News release from comptroller’s office:
The State of Tennessee refinanced $456 million in general obligation bonds last week that will save taxpayers more than $34 million in interest costs. Refinancing the bonds in this fiscal year created $34,031,900 of present value savings that will be realized over the life of the bonds, which mature annually through fiscal year 2028. The state also refinanced debt last fall that will produce $3,287,600 in present value savings over time. The actual amount of savings is higher overall in comparison to the amount of present value savings.
“Just as it sometimes makes sense for homeowners to refinance their mortgages when interest rates are low, we look for opportunities to refinance portions of the state’s debt when market conditions are advantageous,” Comptroller Justin P. Wilson said. “I am very pleased that we were able to refinance these bonds and create a significant savings for our taxpayers. This is one example of how Tennessee government is efficiently managing its finances on behalf of its citizens.”
Comptroller Justin Wilson says interest rates on a record sale of state bonds ranged from as little as 0.25 percent to a high of 4.182 percent. He said so in an email response to a question on interest rates prompted by the the press release below. Here’s the email:
“The interest rates vary, depending on various factors, from a low of o.25% to a high of 4.182%. It gets a little complicated, but basically we had three series of bonds with each maturity in the series having a different rate. Our preliminary analysis shows that the average interest rate computed under what folks in the industry call “True Interest Cost” are 3.27% for the regular tax-exempt bonds, 2.28% for the refunding bonds and 3.51% for the taxable bonds. These are very good rates for the state and reflect the confidence the investing community has with Tennessee.” Here’s the press release:
The State of Tennessee entered the capital markets and sold $546,655,000 worth of bonds this week – the largest sale in the state’s history. Demand for the state’s bonds was high among investors, a reflection of the state’s strong credit ratings.
Earlier this month, Fitch and Moody’s Investor Services, two of the country’s major bond rating agencies, reaffirmed the state’s AAA credit rating, which is the highest available. Standard and Poor’s, the third major rating agency, reaffirmed the state’s AA+ rating, which is the second highest rating available. The state’s high ratings reflect its debt level, which is one of the lowest in the country.
Proceeds from the bond sale will be used to finance numerous projects throughout the state, including economic development grants for Volkswagen in Chattanooga, Wacker Chemie in Bradley County, Hemlock Semiconductor in Clarksville and Electrolux in Memphis. Those projects are expected to create 4,650 permanent jobs, plus thousands more in construction and related industries.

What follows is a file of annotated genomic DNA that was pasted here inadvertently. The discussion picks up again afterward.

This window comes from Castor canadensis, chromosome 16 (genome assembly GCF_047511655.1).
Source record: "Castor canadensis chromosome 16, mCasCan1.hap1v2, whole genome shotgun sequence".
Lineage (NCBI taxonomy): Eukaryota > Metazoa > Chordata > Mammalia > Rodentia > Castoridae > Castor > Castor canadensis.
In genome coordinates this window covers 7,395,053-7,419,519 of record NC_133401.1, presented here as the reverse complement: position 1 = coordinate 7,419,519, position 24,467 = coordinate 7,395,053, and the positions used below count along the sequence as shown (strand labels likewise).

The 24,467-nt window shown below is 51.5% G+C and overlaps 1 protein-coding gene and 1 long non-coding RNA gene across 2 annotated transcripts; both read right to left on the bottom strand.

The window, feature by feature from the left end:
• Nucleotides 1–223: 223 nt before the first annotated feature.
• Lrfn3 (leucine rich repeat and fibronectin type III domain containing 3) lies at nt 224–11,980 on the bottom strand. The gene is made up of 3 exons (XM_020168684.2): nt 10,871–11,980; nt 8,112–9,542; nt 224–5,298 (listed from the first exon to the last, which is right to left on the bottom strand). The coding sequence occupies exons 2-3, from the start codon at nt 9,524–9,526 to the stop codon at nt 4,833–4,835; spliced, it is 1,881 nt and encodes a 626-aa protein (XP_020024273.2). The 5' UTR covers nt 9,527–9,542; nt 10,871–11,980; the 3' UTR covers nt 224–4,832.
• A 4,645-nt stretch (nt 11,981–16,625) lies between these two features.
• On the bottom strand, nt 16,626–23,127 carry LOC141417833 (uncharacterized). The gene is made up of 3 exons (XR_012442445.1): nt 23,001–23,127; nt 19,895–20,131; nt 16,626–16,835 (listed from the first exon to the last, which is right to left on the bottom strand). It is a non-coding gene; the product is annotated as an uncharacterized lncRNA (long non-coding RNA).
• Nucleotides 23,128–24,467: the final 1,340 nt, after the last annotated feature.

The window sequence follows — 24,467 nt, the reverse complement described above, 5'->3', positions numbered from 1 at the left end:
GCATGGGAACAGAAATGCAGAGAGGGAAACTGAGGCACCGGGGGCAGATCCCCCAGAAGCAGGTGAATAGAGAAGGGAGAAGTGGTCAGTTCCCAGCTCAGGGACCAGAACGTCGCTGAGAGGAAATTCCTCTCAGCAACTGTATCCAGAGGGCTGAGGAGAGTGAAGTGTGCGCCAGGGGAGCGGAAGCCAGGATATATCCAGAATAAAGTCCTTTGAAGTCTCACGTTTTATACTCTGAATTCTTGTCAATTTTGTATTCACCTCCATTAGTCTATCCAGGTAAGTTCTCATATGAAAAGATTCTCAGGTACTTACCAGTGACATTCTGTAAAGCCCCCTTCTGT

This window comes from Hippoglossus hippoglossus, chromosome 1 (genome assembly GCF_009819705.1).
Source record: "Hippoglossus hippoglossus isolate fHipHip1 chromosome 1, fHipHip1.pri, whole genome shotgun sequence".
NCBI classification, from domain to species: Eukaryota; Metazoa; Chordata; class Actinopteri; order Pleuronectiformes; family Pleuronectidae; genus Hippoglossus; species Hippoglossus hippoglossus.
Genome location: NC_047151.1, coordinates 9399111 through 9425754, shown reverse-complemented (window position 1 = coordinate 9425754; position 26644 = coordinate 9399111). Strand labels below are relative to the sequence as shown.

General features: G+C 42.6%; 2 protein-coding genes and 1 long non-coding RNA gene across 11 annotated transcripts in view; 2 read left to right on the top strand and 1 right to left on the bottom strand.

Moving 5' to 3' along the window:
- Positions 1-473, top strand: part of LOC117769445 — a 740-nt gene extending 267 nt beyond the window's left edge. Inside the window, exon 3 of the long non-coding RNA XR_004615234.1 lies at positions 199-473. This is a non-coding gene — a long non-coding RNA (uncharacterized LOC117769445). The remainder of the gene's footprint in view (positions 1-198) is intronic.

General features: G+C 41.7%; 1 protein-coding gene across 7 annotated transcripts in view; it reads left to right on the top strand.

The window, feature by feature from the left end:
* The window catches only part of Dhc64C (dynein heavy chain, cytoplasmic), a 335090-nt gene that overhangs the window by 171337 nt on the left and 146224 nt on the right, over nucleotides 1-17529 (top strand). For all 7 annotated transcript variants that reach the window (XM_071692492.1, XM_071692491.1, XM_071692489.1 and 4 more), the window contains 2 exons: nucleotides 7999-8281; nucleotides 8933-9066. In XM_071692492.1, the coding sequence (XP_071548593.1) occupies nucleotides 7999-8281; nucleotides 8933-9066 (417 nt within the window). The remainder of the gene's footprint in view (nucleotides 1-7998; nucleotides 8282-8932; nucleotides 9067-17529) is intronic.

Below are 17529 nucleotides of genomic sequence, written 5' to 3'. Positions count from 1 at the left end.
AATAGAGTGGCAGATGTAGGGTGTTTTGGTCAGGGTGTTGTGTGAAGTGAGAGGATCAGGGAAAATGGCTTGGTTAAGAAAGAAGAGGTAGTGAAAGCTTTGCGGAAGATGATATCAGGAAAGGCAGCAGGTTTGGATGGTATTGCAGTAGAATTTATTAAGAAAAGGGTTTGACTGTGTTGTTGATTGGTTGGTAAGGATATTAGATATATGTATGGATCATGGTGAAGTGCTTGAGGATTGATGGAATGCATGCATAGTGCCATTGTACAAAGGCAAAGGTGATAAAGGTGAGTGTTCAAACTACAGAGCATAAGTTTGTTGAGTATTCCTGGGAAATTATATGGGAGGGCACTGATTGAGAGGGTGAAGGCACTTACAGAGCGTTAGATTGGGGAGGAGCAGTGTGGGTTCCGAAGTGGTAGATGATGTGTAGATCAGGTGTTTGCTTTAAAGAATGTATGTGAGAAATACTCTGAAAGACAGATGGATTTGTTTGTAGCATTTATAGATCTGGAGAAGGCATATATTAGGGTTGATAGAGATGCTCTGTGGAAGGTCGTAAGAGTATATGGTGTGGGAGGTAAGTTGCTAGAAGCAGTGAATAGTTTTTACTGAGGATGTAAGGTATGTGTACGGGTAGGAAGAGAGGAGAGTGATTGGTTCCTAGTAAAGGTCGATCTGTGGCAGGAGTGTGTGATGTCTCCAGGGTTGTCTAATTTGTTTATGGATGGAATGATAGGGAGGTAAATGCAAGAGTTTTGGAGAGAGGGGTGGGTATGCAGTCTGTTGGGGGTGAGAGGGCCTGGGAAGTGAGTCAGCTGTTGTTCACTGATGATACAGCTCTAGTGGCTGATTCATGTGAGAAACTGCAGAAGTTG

The bond proceeds will also pay for improvements to many state-owned buildings and properties, including a new driver license center in Memphis, renovations to the Supreme Court Building and other state office buildings in Nashville, a prison in Bledsoe County, a new library for the University of Tennessee-Chattanooga campus and infrastructure improvements to a research building on the Cherokee campus of the University of Tennessee-Knoxville.
The state also sold bonds to refinance some of its existing debt – which will save taxpayers approximately $5,559,000 million in interest payments over time.
None of the bond proceeds will be used to cover the state’s operating expenses or balance the budget.
“Our bond sale went extraordinarily well,” Comptroller Justin P. Wilson said. “Bonds were sold to a variety of investors including $35,000,000 to individual investors. For one category of bonds, we had nearly four times as many orders from investors as we were able to fill. This sale will help pay for four high profile economic development projects that will bring badly-needed jobs to our state, as well as other necessary improvements to our state’s infrastructure. Also, I believe taxpayers should be pleased that we were able to achieve a savings of about $5,559,000 million by refinancing part of our debt. We will continue to look for other opportunities to refinance more debt when market conditions are favorable for that.”
The Senate voted 25-6 Monday to revise the interest rate and fees for so-called “payday loans” over the protests of some Democrats.
Sponsor Sen. Bill Ketron, R-Murfreesboro, said that SB1557, as amended, benefits borrowers overall by effectively increasing the amount they can borrow, from $200 to $500, and allowing only a single $30 charge for a bad check.
The bill also requires that those making payday loans over the Internet have a presence in Tennessee and be regulated by state officials.
Democratic senators, including Sens. Douglas Henry of Nashville, Andy Berke of Chattanooga, said the bill effectively authorizes an interest rate of 360 percent.
“I know that’s a large amount of interest to pay, but when you do it in small amounts, you almost have to,” said Ketron.
Berke said it may be true that it is expensive to handle small loans, “But if that’s the case, perhaps we should consider that they don’t need to be in business.”
The bill is scheduled for a House floor vote Wednesday.